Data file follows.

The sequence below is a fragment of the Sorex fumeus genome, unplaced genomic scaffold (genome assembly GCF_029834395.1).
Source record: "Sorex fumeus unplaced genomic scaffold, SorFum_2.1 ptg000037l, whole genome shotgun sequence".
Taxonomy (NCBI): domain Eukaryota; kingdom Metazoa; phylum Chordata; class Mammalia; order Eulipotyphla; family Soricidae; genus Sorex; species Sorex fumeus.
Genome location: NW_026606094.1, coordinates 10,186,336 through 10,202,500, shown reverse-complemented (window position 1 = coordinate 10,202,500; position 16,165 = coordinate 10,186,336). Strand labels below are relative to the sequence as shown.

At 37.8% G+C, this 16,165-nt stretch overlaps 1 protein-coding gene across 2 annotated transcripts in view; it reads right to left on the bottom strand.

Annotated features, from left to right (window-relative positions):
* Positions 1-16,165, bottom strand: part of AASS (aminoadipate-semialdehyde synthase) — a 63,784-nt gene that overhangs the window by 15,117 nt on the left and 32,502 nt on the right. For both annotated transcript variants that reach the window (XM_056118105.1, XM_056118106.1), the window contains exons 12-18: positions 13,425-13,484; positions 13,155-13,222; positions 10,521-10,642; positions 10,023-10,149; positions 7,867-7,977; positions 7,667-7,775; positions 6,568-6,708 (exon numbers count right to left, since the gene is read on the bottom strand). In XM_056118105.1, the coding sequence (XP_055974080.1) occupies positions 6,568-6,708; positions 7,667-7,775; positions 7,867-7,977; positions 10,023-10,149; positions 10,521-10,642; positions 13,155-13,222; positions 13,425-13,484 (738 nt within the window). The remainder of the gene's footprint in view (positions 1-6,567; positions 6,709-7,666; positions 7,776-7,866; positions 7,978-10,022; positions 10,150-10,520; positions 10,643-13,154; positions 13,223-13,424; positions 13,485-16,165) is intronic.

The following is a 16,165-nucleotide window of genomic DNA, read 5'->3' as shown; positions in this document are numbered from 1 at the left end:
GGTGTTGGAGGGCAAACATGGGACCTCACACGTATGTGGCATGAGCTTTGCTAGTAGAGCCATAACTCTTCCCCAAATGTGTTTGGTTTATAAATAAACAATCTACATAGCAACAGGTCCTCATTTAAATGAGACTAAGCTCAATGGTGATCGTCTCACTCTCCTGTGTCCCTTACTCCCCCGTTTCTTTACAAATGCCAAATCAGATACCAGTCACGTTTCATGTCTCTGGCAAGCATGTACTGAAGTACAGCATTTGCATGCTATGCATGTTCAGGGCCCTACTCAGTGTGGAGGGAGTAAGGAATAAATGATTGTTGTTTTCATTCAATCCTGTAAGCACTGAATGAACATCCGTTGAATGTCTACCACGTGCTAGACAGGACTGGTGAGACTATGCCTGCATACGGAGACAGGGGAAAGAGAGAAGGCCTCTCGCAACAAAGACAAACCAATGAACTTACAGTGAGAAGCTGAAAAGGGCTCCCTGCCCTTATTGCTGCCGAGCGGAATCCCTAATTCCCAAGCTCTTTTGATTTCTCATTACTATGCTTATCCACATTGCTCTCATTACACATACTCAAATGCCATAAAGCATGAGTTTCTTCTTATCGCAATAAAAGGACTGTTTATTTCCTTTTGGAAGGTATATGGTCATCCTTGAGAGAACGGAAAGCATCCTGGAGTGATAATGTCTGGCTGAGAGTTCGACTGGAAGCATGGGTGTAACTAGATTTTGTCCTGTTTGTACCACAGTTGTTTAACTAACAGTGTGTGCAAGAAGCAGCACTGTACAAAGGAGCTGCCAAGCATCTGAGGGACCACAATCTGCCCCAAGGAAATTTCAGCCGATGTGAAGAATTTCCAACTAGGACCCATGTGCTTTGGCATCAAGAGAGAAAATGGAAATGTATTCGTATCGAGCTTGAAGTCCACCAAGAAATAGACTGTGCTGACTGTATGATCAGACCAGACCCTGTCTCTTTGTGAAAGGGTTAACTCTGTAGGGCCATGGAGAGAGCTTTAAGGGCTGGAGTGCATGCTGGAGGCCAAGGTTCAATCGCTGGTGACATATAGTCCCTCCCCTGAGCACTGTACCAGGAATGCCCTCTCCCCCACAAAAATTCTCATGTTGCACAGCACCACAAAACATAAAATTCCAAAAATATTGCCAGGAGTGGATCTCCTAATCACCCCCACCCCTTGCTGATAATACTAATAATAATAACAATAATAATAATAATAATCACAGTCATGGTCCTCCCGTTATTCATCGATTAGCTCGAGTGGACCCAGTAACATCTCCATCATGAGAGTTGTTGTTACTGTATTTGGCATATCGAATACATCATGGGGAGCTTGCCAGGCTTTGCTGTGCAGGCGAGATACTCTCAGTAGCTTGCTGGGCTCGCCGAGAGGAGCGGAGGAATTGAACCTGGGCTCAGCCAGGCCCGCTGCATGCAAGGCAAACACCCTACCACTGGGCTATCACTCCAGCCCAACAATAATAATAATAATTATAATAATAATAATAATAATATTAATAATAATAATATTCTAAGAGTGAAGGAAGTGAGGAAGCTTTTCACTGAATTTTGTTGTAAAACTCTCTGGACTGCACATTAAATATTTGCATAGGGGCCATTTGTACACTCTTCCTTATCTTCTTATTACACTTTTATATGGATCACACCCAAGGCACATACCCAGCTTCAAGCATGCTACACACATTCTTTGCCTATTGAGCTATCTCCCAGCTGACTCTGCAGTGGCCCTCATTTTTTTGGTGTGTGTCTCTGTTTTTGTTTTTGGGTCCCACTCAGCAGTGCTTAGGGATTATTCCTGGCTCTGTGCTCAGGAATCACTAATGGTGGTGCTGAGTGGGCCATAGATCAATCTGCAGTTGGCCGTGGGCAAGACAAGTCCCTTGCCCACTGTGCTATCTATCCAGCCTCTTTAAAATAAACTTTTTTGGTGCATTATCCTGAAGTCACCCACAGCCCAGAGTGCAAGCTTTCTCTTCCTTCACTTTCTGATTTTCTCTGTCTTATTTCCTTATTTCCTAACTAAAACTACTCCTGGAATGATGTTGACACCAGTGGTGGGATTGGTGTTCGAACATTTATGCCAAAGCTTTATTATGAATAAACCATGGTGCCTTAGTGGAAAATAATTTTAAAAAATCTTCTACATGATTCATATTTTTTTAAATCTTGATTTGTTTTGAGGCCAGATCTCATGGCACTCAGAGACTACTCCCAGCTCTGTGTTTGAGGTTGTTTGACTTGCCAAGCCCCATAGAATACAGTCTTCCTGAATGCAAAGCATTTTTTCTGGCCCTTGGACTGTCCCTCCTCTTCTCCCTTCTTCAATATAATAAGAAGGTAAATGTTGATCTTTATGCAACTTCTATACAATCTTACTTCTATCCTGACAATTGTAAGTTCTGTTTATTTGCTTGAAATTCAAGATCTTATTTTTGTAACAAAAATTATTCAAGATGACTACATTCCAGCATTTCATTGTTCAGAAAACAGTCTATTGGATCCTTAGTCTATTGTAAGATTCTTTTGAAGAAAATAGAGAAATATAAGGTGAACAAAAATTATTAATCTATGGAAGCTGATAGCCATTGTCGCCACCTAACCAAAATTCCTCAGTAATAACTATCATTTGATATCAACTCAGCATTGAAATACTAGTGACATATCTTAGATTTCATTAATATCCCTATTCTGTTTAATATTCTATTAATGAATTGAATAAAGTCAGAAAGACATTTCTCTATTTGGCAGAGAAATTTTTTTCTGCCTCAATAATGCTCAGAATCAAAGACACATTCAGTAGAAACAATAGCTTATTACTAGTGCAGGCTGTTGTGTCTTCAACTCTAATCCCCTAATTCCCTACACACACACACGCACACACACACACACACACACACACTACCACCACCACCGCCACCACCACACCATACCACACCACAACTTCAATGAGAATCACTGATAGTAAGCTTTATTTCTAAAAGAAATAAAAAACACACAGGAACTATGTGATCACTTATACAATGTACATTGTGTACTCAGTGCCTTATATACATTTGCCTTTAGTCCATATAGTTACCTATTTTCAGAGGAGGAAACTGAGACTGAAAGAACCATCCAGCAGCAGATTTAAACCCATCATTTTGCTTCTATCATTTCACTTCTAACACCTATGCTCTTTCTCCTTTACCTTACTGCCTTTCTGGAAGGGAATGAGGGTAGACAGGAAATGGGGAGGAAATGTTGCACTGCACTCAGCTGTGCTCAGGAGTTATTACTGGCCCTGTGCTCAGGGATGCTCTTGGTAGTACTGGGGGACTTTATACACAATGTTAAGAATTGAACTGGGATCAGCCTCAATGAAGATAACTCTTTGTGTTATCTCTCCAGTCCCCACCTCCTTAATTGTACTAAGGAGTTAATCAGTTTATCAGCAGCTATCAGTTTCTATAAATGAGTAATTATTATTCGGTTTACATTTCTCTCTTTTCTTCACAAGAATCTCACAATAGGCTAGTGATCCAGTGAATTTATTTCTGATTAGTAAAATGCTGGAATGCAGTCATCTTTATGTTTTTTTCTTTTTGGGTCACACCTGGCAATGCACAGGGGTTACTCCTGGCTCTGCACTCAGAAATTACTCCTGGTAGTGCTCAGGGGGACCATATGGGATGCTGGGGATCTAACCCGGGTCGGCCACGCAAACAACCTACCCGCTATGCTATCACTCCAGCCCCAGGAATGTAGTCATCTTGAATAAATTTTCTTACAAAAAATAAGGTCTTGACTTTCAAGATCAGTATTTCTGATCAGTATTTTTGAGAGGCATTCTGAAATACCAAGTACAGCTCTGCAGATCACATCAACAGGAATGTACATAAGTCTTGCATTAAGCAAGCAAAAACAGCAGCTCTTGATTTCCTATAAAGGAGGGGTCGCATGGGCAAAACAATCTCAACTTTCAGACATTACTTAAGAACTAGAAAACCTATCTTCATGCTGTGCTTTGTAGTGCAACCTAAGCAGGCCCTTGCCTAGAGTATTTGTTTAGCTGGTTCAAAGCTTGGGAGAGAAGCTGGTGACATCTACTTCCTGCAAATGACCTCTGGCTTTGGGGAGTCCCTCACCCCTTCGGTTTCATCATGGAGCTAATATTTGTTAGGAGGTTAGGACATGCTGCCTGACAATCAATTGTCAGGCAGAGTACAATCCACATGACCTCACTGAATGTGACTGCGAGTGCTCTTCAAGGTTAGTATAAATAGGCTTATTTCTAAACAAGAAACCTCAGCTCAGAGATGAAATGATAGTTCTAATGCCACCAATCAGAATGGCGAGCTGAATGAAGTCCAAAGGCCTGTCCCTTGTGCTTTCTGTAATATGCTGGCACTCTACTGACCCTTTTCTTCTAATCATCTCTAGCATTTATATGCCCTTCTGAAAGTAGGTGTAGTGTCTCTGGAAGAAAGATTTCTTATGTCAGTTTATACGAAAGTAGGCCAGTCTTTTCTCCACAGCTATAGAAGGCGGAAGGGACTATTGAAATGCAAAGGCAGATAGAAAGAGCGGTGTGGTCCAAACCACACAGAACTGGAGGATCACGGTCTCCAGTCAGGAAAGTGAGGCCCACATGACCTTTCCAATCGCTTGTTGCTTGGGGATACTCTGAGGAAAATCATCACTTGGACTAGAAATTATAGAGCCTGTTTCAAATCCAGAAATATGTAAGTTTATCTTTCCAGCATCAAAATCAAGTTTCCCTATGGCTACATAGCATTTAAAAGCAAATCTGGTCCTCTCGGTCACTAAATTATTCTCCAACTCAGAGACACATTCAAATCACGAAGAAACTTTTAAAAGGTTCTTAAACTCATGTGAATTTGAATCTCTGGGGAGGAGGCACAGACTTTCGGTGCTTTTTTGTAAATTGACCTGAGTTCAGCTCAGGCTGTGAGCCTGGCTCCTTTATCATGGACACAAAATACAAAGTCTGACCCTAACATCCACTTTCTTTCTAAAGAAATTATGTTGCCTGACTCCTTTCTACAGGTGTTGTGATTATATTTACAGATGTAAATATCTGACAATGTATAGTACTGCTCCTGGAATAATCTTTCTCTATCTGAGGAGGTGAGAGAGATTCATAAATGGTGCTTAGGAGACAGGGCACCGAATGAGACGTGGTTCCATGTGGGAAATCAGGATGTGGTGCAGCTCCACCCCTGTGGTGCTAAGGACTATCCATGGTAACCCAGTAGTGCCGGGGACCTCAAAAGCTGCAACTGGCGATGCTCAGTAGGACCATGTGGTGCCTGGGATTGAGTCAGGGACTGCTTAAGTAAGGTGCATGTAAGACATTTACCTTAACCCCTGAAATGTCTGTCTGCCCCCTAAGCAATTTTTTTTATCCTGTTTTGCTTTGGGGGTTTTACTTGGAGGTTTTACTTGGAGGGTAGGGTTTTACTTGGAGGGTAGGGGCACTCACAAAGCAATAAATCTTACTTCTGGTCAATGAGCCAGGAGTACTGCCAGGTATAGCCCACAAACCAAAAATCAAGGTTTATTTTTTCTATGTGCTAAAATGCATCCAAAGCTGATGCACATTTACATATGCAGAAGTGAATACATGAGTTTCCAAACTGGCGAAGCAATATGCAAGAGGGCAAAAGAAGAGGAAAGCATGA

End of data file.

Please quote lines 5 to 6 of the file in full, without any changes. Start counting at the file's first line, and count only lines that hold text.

At 37.8% G+C, this 16,165-nt stretch overlaps 1 protein-coding gene across 2 annotated transcripts in view; it reads right to left on the bottom strand.

Annotated features, from left to right (window-relative positions):